Our basket of goods represents the monthly consumption of a three-person family in Europe. The residents of major cities in Switzerland and the USA can afford 20 and 18 baskets per year respectively, while those of Western European cities such as London, Lyon and Oslo can buy a basket every month. Our basket becomes a challenge for the inhabitants of cities in Asia and Africa (who can afford only a basket every four months, on average). This can be partly explained by differing consumption habits, but it also indicates that families in some cities need supplementary incomes to support a European standard of life.

Methodology

To calculate the first two parts of the purchasing power indicator, we divided gross and net hourly wages for each city by the respective cost of our basket of goods, excluding rent, and indexed relative to New York City. The third part is calculated as an indexed ranking based on how many baskets a worker can purchase annually. We divided net annual income for each city by the cost of the basket (excluding rent). This indicator is sorted by the indexed purchasing power of net hourly wages. Rent prices were excluded, as their variability among the housing choices presented in our survey may lead to different rankings of cities in combined price and earnings indicators.

Methodology

Methodology

Between the end of March and end of April 2015, we completed a standardized survey on prices of 122 goods and services, and earnings for 15 professions in 71 cities worldwide. The survey was conducted locally by mutually independent observers. More than 68,000 data points were collected and included in our calculations of the indicators in this report.

To effectively compare cities, we converted all prices and earnings in local currencies to a common currency, the US dollar (USD). Average exchange rates from the data collection period were used to minimize the effect of daily price fluctuations.

While we originally started the survey with 72 cities, we needed to remove Caracas, Venezuela. Due to the current complex political and economic situation in the country, with large fluctuations in inflation and exchange rates, we decided that the results for it would not represent current circumstances.


Reference basket of goods

To make an effective comparison of purchasing power worldwide, a standardized basket of goods and services is required, even though consumer habits and preferences vary greatly. Our reference basket of 122 goods and services is based on the monthly consumption habits of a European three-person family. If products were not available in some cities, or deviated too far from our parameters, local representative substitutes were sometimes used. To make up for the missing coverage, individual items were weighted differently as a correction. We attained a coverage level of almost 70% of the EU’s harmonized index of consumer prices (HCIP) this year.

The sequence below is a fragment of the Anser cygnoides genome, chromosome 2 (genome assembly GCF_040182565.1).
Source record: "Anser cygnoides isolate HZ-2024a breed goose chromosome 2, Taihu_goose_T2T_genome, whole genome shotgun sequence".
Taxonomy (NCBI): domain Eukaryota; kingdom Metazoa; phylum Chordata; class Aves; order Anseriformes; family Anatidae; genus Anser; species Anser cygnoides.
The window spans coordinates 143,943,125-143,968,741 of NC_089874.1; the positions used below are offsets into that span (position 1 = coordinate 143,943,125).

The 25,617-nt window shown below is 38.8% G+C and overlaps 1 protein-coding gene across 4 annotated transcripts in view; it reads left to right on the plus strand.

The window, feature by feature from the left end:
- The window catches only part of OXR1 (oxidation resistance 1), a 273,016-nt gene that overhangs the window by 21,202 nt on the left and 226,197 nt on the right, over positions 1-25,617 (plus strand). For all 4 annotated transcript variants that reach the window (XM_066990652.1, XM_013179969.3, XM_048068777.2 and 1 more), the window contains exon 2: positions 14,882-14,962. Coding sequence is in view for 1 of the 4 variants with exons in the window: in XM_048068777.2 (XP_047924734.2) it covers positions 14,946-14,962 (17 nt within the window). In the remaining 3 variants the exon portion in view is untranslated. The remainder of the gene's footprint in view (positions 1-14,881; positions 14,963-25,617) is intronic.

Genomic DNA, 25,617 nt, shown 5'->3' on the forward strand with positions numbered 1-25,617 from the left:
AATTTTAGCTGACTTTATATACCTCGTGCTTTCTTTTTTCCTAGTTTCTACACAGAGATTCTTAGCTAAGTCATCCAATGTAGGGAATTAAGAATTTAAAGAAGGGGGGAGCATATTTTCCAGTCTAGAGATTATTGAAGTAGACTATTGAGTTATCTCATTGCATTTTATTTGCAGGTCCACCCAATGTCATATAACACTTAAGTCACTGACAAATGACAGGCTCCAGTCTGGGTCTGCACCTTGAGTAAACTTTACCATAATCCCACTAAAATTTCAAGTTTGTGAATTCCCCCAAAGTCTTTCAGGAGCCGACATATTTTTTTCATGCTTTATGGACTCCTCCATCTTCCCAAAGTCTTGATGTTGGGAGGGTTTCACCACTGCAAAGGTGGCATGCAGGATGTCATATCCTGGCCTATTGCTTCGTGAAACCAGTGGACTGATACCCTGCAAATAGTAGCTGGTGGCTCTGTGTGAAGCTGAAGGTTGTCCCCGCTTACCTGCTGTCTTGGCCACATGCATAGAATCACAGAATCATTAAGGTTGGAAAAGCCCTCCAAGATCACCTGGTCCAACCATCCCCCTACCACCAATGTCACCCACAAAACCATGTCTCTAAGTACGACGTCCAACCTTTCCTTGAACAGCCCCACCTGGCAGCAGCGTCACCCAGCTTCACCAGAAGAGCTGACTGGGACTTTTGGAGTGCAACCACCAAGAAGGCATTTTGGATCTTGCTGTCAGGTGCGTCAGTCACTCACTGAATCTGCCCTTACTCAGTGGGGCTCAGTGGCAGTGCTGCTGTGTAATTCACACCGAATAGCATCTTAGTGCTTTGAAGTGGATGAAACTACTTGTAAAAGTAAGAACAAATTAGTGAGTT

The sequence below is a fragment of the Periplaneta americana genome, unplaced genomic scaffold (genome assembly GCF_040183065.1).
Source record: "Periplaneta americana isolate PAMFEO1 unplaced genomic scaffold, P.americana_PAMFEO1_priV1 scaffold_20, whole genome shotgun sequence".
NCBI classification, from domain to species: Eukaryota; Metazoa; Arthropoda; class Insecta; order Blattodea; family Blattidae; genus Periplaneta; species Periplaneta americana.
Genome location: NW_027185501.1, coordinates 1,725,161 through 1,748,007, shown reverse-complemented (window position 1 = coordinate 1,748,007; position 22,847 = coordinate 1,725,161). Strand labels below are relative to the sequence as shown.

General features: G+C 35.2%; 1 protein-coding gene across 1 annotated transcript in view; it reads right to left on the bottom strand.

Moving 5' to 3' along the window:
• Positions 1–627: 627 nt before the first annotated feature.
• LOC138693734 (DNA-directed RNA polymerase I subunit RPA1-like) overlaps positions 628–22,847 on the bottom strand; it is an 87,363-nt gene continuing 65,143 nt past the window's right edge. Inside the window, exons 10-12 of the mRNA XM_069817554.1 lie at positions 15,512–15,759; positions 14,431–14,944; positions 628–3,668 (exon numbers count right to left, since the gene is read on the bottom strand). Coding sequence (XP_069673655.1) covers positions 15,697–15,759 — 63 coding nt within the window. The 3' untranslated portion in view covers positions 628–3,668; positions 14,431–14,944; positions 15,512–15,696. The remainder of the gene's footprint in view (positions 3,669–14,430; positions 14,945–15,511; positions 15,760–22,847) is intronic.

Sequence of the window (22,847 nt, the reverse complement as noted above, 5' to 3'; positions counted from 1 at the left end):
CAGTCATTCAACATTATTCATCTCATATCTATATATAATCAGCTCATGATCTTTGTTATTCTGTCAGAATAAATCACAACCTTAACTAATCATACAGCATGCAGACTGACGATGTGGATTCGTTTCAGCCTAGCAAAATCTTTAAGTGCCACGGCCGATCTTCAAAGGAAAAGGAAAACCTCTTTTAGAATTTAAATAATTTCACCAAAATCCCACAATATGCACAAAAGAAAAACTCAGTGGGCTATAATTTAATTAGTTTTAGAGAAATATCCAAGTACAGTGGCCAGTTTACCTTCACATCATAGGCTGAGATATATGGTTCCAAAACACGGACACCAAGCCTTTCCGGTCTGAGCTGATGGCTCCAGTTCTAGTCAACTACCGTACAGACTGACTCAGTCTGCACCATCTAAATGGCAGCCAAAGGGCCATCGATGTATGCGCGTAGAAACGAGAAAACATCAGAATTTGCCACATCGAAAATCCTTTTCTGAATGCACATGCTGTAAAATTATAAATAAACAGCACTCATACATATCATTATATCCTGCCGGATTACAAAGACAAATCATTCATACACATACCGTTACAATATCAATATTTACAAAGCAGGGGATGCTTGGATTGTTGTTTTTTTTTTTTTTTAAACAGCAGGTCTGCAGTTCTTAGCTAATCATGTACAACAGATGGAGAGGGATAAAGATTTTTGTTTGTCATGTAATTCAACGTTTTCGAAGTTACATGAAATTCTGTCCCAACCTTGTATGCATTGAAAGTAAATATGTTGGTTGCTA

Changes in consumer habits stemming from technological developments were accounted for by updated specifications for electronic products. The iPhone 4S from 2012, for instance, was replaced with an iPhone 6. We also expanded data collection possibilities for our housing section to get a more accurate picture of local accommodation worldwide. Also, the furnished four-room apartment was changed to a furnished two-room apartment.

Reference profile of working populations

As with our prices section, we created a reference profile of 15 professions, representing the structure of the working population in Europe. We included profiles of workers of varying ages, family status, work experience and education levels. To offer a fuller picture, we introduced the profession of a hospital nurse to replace the financial analyst. This change affected our weighting of the other professions, a fact to consider when comparing this version of the report to those of previous years. We also expanded our social security contributions section considerably to encapsulate both employee and employer contributions, providing a more realistic cost of the global workforce.

Exchange rates & inflation

City

City

2012*

2012*

2013*

2013*

2014*

2014*

 

 

City

Amsterdam

2012*

2.5

2013*

2.5

2014*

1.0

 

 

City

Athens

2012*

1.5

2013*

-0.9

2014*

-1.3

 

 

City

Auckland

2012*

0.9

2013*

1.3

2014*

0.8

 

 

City

Bangkok

2012*

3.0

2013*

2.2

2014*

1.9

 

 

City

Barcelona

2012*

2.4

2013*

1.4

2014*

-0.1

 

 

City

Beijing

2012*

2.7

2013*

2.6

2014*

2.0

 

 

City

Berlin

2012*

2.0

2013*

1.5

2014*

0.9

 

 

City

Bogotá

2012*

3.2

2013*

2.0

2014*

2.9

 

 

City

Bratislava

2012*

3.6

2013*

1.4

2014*

-0.1

 

 

City

Brussels

2012*

2.8

2013*

1.1

2014*

0.3

 

 

City

Bucharest

2012*

3.3

2013*

4.0

2014*

1.1

 

 

City

Budapest

2012*

5.7

2013*

1.7

2014*

-0.2

 

 

City

Buenos Aires

2012*

10.8

2013*

10.9

2014*

23.9

 

 

City

Cairo

2012*

7.1

2013*

9.4

2014*

10.1

 

 

City

Chicago

2012*

2.1

2013*

1.5

2014*

1.6

 

 

City

Copenhagen

2012*

2.4

2013*

0.8

2014*

0.6

 

 

City

Doha

2012*

1.9

2013*

3.1

2014*

3.1

 

 

City

Dubai

2012*

0.7

2013*

1.1

2014*

2.3

 

 

City

Dublin

2012*

1.7

2013*

0.5

2014*

0.2

 

 

City

Frankfurt

2012*

2.0